Tires Can Wear Out Even If They Haven’t Gone Very Far
If you must buy used tires to outfit your vehicle, there are some important points to consider before you take the plunge.
A tire begins to diminish the moment it leaves the assembly line. Its first hundred miles is the best it will offer and it’s downhill from there. Between six and 10 years, its rubber and internal components will begin to get the tire equivalent of hardening of the arteries, often called dry rot. Tires are like humans that way: They can degrade and weaken even if they haven’t gone very far or done much. Prime example: your grandmother’s 9-year-old car may only have 10,000 miles on the odometer, but it needs new tires.
Some car makers, including Mercedes-Benz, recommend removing a tire that’s more than 6 years old, even if plenty of tread remains: Mercedes knows some of its vehicles will reach 155 mph on the curvy German autobahn and the blazing-hot highways of Saudi Arabia. (Though not recommended, they could also top 100 on Tennessee’s Interstate 40, which the late auto journalist L.J.K. Setright called “the fastest autobahn in the world.”)
The tire industry argues that it’s nearly impossible to accurately determine age-related damage. That’s because a tire that waits for its first owner in a carefully climate-controlled tire-company storage warehouse is in something like suspended animation. However, one left in the sun on display may be almost worn out inside before it’s mounted on a vehicle. And the ones I put in the cool crawl space under my house in garbage bags are somewhere in between. Still, some tire companies recommend tires that have been in service for 10 years be replaced.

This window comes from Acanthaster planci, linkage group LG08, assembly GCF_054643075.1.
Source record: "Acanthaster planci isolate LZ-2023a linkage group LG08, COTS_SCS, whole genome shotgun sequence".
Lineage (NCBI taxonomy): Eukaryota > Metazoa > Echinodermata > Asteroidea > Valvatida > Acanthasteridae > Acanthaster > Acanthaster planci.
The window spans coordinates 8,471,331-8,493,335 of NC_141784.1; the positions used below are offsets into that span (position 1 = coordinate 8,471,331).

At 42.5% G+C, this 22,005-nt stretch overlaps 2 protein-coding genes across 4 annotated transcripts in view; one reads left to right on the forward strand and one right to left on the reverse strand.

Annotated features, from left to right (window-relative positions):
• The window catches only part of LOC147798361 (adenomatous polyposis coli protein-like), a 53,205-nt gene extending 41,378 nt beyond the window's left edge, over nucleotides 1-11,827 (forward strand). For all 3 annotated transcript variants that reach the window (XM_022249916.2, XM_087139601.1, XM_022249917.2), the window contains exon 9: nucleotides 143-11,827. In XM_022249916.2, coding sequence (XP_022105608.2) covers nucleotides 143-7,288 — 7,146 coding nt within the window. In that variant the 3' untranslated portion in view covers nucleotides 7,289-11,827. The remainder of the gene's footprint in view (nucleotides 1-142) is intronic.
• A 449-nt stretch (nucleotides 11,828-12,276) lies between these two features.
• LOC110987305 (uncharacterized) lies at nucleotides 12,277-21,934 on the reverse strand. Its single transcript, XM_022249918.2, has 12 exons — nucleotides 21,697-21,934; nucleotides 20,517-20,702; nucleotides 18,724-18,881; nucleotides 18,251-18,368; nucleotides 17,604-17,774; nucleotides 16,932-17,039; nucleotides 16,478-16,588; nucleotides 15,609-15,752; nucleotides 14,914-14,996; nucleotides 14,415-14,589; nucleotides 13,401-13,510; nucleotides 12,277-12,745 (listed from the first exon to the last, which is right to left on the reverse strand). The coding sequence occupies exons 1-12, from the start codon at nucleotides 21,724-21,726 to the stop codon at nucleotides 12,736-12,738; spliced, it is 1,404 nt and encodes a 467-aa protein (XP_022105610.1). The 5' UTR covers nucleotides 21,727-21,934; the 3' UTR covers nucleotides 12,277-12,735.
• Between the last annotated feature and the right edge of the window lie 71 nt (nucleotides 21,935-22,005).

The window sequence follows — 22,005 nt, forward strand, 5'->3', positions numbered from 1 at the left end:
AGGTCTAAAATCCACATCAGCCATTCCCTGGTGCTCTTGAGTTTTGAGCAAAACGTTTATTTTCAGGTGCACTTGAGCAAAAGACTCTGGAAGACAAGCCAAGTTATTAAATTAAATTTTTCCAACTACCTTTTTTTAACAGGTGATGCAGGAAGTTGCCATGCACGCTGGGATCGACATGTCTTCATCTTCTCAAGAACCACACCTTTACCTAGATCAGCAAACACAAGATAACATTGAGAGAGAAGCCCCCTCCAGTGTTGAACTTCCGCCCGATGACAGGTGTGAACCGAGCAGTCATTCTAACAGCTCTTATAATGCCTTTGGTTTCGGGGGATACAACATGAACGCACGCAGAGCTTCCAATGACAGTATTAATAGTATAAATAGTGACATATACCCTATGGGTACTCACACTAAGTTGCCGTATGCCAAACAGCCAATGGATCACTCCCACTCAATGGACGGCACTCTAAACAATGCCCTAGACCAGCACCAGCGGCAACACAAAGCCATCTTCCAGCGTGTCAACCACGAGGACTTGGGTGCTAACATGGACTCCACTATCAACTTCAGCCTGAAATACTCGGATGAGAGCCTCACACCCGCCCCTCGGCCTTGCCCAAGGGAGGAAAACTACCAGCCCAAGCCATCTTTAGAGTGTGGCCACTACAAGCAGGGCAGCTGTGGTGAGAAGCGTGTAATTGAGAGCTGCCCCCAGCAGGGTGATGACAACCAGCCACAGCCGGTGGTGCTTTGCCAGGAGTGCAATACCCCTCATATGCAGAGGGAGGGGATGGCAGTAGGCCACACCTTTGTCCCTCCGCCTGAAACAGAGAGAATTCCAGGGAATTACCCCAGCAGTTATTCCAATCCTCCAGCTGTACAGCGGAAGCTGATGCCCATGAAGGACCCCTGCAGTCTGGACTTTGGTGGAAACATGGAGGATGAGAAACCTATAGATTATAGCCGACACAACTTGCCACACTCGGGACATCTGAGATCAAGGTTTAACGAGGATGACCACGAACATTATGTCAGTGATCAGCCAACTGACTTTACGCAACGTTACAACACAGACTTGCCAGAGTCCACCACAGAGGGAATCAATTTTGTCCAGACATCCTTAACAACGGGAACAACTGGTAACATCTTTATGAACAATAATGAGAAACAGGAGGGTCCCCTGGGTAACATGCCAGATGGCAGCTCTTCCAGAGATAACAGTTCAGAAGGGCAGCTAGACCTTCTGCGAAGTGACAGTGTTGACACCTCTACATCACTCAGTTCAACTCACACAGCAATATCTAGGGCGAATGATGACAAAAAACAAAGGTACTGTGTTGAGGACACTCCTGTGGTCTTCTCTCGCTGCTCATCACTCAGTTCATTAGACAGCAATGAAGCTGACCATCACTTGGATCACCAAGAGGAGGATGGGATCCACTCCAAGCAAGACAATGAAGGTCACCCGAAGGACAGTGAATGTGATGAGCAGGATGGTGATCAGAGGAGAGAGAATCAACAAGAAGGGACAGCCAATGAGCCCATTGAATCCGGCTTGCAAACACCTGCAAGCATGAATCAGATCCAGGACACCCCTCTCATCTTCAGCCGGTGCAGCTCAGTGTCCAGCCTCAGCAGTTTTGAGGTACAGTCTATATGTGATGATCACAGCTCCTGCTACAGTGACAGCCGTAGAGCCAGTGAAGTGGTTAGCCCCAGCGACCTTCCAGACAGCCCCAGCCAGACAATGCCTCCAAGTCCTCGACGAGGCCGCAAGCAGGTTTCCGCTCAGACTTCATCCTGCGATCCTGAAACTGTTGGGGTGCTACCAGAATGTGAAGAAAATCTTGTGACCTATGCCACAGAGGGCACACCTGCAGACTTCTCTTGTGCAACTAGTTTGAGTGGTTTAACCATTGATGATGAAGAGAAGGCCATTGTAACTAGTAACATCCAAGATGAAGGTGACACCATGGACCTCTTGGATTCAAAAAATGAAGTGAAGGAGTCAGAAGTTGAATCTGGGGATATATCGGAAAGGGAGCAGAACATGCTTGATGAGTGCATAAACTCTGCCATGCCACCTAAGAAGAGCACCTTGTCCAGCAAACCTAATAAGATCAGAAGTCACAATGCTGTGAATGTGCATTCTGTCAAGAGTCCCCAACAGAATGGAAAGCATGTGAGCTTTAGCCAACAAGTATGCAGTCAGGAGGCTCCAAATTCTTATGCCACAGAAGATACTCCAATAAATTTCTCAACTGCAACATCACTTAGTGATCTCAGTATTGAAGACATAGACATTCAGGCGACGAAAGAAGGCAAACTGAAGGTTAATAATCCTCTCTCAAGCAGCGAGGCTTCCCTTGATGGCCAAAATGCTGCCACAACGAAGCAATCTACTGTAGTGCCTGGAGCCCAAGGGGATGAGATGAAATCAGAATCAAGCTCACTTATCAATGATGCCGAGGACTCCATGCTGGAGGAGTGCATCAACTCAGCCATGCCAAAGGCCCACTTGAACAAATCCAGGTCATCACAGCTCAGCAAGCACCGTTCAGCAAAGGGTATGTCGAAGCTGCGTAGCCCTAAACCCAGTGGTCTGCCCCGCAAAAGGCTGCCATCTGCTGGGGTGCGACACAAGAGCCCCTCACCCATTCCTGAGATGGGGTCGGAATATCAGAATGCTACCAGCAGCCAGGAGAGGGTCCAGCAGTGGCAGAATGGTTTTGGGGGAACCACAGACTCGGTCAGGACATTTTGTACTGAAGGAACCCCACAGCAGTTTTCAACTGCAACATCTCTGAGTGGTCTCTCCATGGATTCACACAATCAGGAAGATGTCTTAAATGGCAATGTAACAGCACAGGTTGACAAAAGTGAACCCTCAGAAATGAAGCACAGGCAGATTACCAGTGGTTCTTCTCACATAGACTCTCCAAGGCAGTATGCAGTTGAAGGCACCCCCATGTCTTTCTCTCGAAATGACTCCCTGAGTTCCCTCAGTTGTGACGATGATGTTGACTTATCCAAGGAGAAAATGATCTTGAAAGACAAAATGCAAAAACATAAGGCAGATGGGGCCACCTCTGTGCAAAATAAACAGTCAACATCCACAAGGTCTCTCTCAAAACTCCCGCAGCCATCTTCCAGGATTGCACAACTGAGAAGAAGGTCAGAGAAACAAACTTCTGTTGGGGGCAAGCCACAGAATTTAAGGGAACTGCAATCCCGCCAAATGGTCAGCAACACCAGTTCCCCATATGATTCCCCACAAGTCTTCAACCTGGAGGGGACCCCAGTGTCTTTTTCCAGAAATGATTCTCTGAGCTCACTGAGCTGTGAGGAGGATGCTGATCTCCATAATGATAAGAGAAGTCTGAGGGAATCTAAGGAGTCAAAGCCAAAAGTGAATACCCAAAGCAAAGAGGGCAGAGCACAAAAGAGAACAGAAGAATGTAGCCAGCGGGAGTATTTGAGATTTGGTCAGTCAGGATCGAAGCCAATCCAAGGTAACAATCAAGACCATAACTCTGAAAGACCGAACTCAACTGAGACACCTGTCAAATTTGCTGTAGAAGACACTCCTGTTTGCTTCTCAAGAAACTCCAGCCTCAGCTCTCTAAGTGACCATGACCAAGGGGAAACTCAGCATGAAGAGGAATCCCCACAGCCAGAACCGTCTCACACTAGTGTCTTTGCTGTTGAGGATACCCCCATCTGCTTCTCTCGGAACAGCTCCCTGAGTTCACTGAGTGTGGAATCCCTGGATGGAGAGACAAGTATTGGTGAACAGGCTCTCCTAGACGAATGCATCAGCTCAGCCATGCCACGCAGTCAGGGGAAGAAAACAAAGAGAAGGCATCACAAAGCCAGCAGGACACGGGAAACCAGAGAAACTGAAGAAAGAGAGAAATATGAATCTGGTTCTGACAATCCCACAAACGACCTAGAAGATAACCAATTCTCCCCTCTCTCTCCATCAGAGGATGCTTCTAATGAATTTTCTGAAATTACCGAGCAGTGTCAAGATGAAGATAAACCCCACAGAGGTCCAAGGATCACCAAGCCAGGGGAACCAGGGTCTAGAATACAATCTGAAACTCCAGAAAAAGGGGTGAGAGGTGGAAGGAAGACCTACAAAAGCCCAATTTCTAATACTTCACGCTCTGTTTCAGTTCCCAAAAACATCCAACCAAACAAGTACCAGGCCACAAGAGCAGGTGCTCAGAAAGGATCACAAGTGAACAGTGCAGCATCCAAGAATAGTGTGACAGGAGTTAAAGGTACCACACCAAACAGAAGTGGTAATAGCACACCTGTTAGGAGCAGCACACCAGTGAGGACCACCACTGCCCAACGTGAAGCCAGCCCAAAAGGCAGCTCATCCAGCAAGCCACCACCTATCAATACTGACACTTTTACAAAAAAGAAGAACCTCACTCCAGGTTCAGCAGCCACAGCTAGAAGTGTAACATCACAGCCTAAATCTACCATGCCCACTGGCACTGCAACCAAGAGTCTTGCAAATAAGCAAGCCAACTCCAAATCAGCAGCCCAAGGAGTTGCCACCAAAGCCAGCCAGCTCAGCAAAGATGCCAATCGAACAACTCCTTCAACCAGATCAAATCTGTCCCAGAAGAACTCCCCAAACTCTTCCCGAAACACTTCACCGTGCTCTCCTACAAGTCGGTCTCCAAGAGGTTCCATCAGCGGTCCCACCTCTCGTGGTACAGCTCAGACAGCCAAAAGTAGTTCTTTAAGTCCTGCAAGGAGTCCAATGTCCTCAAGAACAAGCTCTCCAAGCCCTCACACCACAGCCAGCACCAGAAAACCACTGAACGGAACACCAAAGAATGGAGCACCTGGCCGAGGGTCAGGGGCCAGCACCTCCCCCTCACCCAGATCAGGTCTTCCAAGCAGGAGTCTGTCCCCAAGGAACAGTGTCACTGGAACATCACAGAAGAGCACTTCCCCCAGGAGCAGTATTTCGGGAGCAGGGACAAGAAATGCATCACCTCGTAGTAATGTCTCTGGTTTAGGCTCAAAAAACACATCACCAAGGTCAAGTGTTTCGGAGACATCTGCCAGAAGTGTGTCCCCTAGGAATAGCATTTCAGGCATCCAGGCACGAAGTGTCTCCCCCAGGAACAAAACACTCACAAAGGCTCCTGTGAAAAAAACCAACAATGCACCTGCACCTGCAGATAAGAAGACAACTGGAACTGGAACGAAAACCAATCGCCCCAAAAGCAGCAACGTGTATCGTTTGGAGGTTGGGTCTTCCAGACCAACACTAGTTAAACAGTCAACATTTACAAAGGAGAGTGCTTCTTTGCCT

Almost every driver can find out a tire’s age just by decoding numbers on the tire. Your tire’s “born-on date” is on its sidewall, part of the government-required Tire Identification Number (TIN), according to SafeCar.gov. The TIN is an alphanumeric code that begins with “DOT” (the abbreviation for the U.S. Department of Transportation). The last four digits indicate the week and year in which the tire was made. A TIN ending in 0112 means the tire was made in the first week of 2012. (If the DOT code ends with a letter or contains less than 10 digits, check the opposite sidewall. If you can’t find such a number or its been ground off, assume the tire is far too old for safe use.)
While there is no way to track the history of a used tire, it’s safe to assume the used tire likely was driven underinflated: A recent study by the National Highway Traffic Safety Administration (NHTSA) found that even new cars with Tire Pressure Monitoring Systems (TPMS) often have at least one severely underinflated tire. Also, a used tire could have suffered significant damage from a pothole, been repaired improperly, or permanently damaged when being dismounted. Make sure to have the used tire properly inspected by a tire professional before purchase and installation.
If you’ve just acquired a used car and face otherwise untraceable issues with tire wear, handling, excessive noise or the like, check to make sure all four tires were produced at the same plant at about the same time. It’s ideal if the TINs are identical on all four tires and, if applicable, the spare.
Tire companies, like the manufacturers of just about every other product, often make changes during production runs and sometimes produce the same product in multiple plants. A tire made a couple of years after — or in a different plant than — its otherwise visually identical sibling may have subtle but important differences. The plant code is immediately after DOT on the TIN. You can find where your tire was built at the NHTSA’s Product Information Catalog and Vehicle Listing.
Remember to check your spare tire. (You may find you don’t have one!) It’s possible to have a spare that’s never touched the ground but is so old that it should be thrown away. And finally, to ensure your tires are properly inflated, SafeCar.gov suggests you check the tire pressure of all your tires (even the spare) monthly.